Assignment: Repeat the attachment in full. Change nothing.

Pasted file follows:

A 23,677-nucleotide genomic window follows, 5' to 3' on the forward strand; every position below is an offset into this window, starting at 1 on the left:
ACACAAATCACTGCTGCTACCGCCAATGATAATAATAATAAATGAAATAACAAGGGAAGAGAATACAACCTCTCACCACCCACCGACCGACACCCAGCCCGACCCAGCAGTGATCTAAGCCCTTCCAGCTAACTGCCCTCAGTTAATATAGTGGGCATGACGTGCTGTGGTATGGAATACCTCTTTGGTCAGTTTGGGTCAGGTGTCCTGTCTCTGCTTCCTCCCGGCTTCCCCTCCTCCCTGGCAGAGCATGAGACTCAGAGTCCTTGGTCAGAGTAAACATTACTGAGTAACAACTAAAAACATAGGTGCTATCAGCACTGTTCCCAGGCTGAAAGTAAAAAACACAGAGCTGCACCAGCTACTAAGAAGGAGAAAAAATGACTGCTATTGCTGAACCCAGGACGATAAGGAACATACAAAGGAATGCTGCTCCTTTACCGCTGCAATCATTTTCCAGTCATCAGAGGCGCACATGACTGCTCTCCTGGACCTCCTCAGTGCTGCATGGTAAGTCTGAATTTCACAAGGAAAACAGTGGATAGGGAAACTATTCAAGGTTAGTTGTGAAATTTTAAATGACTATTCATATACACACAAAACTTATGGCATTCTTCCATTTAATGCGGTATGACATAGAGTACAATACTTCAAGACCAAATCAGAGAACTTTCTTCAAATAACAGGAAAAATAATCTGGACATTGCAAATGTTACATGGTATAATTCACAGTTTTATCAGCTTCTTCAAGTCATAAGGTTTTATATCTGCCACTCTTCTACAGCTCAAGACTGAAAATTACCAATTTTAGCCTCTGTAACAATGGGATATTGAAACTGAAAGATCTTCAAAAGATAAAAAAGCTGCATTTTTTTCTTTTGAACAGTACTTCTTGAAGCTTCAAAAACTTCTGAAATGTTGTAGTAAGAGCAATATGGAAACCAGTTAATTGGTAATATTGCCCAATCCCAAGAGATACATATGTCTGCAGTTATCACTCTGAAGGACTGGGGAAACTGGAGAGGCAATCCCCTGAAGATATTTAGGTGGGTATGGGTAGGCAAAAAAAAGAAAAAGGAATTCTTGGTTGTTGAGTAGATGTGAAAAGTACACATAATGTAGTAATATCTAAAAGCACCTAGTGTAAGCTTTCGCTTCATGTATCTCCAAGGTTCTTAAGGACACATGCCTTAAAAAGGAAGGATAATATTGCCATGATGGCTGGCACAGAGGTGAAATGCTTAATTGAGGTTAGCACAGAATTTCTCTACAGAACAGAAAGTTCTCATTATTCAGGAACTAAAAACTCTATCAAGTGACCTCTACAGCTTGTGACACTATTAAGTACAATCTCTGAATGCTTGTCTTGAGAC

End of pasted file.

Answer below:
A 23,677-nucleotide genomic window follows, 5' to 3' on the forward strand; every position below is an offset into this window, starting at 1 on the left:
ACACAAATCACTGCTGCTACCGCCAATGATAATAATAATAAATGAAATAACAAGGGAAGAGAATACAACCTCTCACCACCCACCGACCGACACCCAGCCCGACCCAGCAGTGATCTAAGCCCTTCCAGCTAACTGCCCTCAGTTAATATAGTGGGCATGACGTGCTGTGGTATGGAATACCTCTTTGGTCAGTTTGGGTCAGGTGTCCTGTCTCTGCTTCCTCCCGGCTTCCCCTCCTCCCTGGCAGAGCATGAGACTCAGAGTCCTTGGTCAGAGTAAACATTACTGAGTAACAACTAAAAACATAGGTGCTATCAGCACTGTTCCCAGGCTGAAAGTAAAAAACACAGAGCTGCACCAGCTACTAAGAAGGAGAAAAAATGACTGCTATTGCTGAACCCAGGACGATAAGGAACATACAAAGGAATGCTGCTCCTTTACCGCTGCAATCATTTTCCAGTCATCAGAGGCGCACATGACTGCTCTCCTGGACCTCCTCAGTGCTGCATGGTAAGTCTGAATTTCACAAGGAAAACAGTGGATAGGGAAACTATTCAAGGTTAGTTGTGAAATTTTAAATGACTATTCATATACACACAAAACTTATGGCATTCTTCCATTTAATGCGGTATGACATAGAGTACAATACTTCAAGACCAAATCAGAGAACTTTCTTCAAATAACAGGAAAAATAATCTGGACATTGCAAATGTTACATGGTATAATTCACAGTTTTATCAGCTTCTTCAAGTCATAAGGTTTTATATCTGCCACTCTTCTACAGCTCAAGACTGAAAATTACCAATTTTAGCCTCTGTAACAATGGGATATTGAAACTGAAAGATCTTCAAAAGATAAAAAAGCTGCATTTTTTTCTTTTGAACAGTACTTCTTGAAGCTTCAAAAACTTCTGAAATGTTGTAGTAAGAGCAATATGGAAACCAGTTAATTGGTAATATTGCCCAATCCCAAGAGATACATATGTCTGCAGTTATCACTCTGAAGGACTGGGGAAACTGGAGAGGCAATCCCCTGAAGATATTTAGGTGGGTATGGGTAGGCAAAAAAAAGAAAAAGGAATTCTTGGTTGTTGAGTAGATGTGAAAAGTACACATAATGTAGTAATATCTAAAAGCACCTAGTGTAAGCTTTCGCTTCATGTATCTCCAAGGTTCTTAAGGACACATGCCTTAAAAAGGAAGGATAATATTGCCATGATGGCTGGCACAGAGGTGAAATGCTTAATTGAGGTTAGCACAGAATTTCTCTACAGAACAGAAAGTTCTCATTATTCAGGAACTAAAAACTCTATCAAGTGACCTCTACAGCTTGTGACACTATTAAGTACAATCTCTGAATGCTTGTCTTGAGAC